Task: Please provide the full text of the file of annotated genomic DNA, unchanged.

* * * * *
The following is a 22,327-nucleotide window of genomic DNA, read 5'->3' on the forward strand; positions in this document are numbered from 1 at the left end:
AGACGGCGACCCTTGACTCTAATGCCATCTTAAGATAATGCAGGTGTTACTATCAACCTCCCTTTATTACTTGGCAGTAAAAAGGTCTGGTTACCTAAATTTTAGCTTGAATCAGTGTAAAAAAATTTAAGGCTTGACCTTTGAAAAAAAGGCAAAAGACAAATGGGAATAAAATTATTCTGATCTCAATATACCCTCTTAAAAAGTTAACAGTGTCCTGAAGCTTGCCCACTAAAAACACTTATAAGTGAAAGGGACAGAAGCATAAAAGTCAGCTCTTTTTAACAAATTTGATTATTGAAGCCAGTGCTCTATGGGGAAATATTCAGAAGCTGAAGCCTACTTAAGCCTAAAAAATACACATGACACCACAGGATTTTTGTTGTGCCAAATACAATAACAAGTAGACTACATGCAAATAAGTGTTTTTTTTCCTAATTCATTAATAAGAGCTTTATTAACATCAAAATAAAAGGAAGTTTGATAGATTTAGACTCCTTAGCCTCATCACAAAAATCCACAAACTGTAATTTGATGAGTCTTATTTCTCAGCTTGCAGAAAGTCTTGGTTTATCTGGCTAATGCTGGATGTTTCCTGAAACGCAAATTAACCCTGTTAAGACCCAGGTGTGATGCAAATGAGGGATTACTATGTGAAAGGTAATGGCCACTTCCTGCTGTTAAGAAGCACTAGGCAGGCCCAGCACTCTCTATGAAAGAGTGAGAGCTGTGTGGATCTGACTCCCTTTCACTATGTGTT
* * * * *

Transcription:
The following is a 22,327-nucleotide window of genomic DNA, read 5'->3' on the forward strand; positions in this document are numbered from 1 at the left end:
AGACGGCGACCCTTGACTCTAATGCCATCTTAAGATAATGCAGGTGTTACTATCAACCTCCCTTTATTACTTGGCAGTAAAAAGGTCTGGTTACCTAAATTTTAGCTTGAATCAGTGTAAAAAAATTTAAGGCTTGACCTTTGAAAAAAAGGCAAAAGACAAATGGGAATAAAATTATTCTGATCTCAATATACCCTCTTAAAAAGTTAACAGTGTCCTGAAGCTTGCCCACTAAAAACACTTATAAGTGAAAGGGACAGAAGCATAAAAGTCAGCTCTTTTTAACAAATTTGATTATTGAAGCCAGTGCTCTATGGGGAAATATTCAGAAGCTGAAGCCTACTTAAGCCTAAAAAATACACATGACACCACAGGATTTTTGTTGTGCCAAATACAATAACAAGTAGACTACATGCAAATAAGTGTTTTTTTTCCTAATTCATTAATAAGAGCTTTATTAACATCAAAATAAAAGGAAGTTTGATAGATTTAGACTCCTTAGCCTCATCACAAAAATCCACAAACTGTAATTTGATGAGTCTTATTTCTCAGCTTGCAGAAAGTCTTGGTTTATCTGGCTAATGCTGGATGTTTCCTGAAACGCAAATTAACCCTGTTAAGACCCAGGTGTGATGCAAATGAGGGATTACTATGTGAAAGGTAATGGCCACTTCCTGCTGTTAAGAAGCACTAGGCAGGCCCAGCACTCTCTATGAAAGAGTGAGAGCTGTGTGGATCTGACTCCCTTTCACTATGTGTT